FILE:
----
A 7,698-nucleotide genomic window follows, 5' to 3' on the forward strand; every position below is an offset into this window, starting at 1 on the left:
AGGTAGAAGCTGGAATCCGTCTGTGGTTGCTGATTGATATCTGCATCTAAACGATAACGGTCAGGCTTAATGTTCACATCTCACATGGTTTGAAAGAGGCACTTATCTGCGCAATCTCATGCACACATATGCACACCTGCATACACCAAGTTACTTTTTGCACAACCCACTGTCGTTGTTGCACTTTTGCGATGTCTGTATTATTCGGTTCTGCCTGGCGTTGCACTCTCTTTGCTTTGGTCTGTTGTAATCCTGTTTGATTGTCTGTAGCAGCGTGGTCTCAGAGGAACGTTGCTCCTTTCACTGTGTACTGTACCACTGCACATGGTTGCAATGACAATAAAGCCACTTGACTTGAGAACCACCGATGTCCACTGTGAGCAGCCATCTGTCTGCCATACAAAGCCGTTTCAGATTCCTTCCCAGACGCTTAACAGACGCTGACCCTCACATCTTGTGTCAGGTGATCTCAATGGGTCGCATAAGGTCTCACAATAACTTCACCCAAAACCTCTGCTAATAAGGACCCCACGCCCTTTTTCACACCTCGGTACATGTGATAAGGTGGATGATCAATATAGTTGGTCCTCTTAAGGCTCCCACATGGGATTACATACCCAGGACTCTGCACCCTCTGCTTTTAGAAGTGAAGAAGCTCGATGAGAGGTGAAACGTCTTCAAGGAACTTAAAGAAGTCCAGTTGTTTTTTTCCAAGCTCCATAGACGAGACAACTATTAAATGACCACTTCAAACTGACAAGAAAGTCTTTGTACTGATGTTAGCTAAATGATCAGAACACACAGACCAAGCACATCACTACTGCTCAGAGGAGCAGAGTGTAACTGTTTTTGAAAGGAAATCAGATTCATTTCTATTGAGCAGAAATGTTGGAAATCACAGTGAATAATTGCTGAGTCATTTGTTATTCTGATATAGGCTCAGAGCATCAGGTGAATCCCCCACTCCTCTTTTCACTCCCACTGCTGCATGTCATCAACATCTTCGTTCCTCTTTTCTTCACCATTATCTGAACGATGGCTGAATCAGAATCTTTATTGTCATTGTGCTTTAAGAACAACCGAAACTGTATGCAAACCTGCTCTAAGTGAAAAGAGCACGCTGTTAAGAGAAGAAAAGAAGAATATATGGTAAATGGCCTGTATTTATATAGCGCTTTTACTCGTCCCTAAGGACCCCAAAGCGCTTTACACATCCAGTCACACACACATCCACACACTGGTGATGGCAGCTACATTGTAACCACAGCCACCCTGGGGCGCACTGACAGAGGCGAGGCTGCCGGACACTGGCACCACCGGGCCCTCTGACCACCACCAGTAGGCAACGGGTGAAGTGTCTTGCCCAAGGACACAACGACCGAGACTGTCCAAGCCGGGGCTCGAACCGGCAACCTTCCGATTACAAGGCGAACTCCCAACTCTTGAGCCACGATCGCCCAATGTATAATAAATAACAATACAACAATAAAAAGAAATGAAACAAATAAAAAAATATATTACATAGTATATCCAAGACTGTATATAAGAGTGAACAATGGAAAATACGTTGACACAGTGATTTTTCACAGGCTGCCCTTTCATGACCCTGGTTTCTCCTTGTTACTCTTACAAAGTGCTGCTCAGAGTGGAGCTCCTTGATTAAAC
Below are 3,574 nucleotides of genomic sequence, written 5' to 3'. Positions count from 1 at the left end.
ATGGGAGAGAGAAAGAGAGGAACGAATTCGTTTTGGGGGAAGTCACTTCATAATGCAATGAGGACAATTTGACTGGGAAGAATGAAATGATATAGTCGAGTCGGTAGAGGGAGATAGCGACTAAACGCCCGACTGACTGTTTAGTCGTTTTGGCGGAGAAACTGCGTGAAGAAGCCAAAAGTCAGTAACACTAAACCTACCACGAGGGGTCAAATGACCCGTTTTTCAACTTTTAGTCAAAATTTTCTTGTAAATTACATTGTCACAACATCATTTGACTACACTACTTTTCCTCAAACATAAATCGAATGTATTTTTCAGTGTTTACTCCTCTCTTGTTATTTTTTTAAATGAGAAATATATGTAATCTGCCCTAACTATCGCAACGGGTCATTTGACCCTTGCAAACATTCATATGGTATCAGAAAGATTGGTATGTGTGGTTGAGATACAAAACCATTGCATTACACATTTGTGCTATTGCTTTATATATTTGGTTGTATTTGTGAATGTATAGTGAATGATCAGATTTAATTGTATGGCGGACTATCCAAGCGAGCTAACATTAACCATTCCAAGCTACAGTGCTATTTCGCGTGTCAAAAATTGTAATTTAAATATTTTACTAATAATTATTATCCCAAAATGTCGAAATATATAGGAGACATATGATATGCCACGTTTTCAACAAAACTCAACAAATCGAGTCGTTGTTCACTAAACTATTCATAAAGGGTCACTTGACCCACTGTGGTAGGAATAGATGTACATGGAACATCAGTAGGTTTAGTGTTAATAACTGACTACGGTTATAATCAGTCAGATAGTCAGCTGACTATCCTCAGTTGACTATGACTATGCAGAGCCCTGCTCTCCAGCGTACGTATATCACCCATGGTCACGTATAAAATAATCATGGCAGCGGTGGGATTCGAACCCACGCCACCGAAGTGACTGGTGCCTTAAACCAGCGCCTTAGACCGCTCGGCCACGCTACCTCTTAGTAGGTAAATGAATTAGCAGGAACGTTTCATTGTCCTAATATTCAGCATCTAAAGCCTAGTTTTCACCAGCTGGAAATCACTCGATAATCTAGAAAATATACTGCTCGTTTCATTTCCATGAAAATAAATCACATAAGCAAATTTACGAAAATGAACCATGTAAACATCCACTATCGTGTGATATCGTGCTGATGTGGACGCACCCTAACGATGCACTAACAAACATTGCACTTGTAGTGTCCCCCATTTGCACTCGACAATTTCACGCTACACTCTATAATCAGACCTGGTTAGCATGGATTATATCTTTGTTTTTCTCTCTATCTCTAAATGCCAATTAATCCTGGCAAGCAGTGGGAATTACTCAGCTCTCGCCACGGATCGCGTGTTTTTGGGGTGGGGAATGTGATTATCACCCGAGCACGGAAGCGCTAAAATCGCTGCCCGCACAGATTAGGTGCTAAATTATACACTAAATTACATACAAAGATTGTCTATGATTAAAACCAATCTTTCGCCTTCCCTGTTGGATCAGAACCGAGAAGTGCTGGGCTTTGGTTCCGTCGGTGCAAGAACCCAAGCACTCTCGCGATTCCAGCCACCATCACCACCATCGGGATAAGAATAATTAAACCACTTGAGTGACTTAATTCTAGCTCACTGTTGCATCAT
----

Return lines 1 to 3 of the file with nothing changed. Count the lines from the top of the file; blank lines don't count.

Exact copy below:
A 7,698-nucleotide genomic window follows, 5' to 3' on the forward strand; every position below is an offset into this window, starting at 1 on the left:
AGGTAGAAGCTGGAATCCGTCTGTGGTTGCTGATTGATATCTGCATCTAAACGATAACGGTCAGGCTTAATGTTCACATCTCACATGGTTTGAAAGAGGCACTTATCTGCGCAATCTCATGCACACATATGCACACCTGCATACACCAAGTTACTTTTTGCACAACCCACTGTCGTTGTTGCACTTTTGCGATGTCTGTATTATTCGGTTCTGCCTGGCGTTGCACTCTCTTTGCTTTGGTCTGTTGTAATCCTGTTTGATTGTCTGTAGCAGCGTGGTCTCAGAGGAACGTTGCTCCTTTCACTGTGTACTGTACCACTGCACATGGTTGCAATGACAATAAAGCCACTTGACTTGAGAACCACCGATGTCCACTGTGAGCAGCCATCTGTCTGCCATACAAAGCCGTTTCAGATTCCTTCCCAGACGCTTAACAGACGCTGACCCTCACATCTTGTGTCAGGTGATCTCAATGGGTCGCATAAGGTCTCACAATAACTTCACCCAAAACCTCTGCTAATAAGGACCCCACGCCCTTTTTCACACCTCGGTACATGTGATAAGGTGGATGATCAATATAGTTGGTCCTCTTAAGGCTCCCACATGGGATTACATACCCAGGACTCTGCACCCTCTGCTTTTAGAAGTGAAGAAGCTCGATGAGAGGTGAAACGTCTTCAAGGAACTTAAAGAAGTCCAGTTGTTTTTTTCCAAGCTCCATAGACGAGACAACTATTAAATGACCACTTCAAACTGACAAGAAAGTCTTTGTACTGATGTTAGCTAAATGATCAGAACACACAGACCAAGCACATCACTACTGCTCAGAGGAGCAGAGTGTAACTGTTTTTGAAAGGAAATCAGATTCATTTCTATTGAGCAGAAATGTTGGAAATCACAGTGAATAATTGCTGAGTCATTTGTTATTCTGATATAGGCTCAGAGCATCAGGTGAATCCCCCACTCCTCTTTTCACTCCCACTGCTGCATGTCATCAACATCTTCGTTCCTCTTTTCTTCACCATTATCTGAACGATGGCTGAATCAGAATCTTTATTGTCATTGTGCTTTAAGAACAACCGAAACTGTATGCAAACCTGCTCTAAGTGAAAAGAGCACGCTGTTAAGAGAAGAAAAGAAGAATATATGGTAAATGGCCTGTATTTATATAGCGCTTTTACTCGTCCCTAAGGACCCCAAAGCGCTTTACACATCCAGTCACACACACATCCACACACTGGTGATGGCAGCTACATTGTAACCACAGCCACCCTGGGGCGCACTGACAGAGGCGAGGCTGCCGGACACTGGCACCACCGGGCCCTCTGACCACCACCAGTAGGCAACGGGTGAAGTGTCTTGCCCAAGGACACAACGACCGAGACTGTCCAAGCCGGGGCTCGAACCGGCAACCTTCCGATTACAAGGCGAACTCCCAACTCTTGAGCCACGATCGCCCAATGTATAATAAATAACAATACAACAATAAAAAGAAATGAAACAAATAAAAAAATATATTACATAGTATATCCAAGACTGTATATAAGAGTGAACAATGGAAAATACGTTGACACAGTGATTTTTCACAGGCTGCCCTTTCATGACCCTGGTTTCTCCTTGTTACTCTTACAAAGTGCTGCTCAGAGTGGAGCTCCTTGATTAAAC
Below are 3,574 nucleotides of genomic sequence, written 5' to 3'. Positions count from 1 at the left end.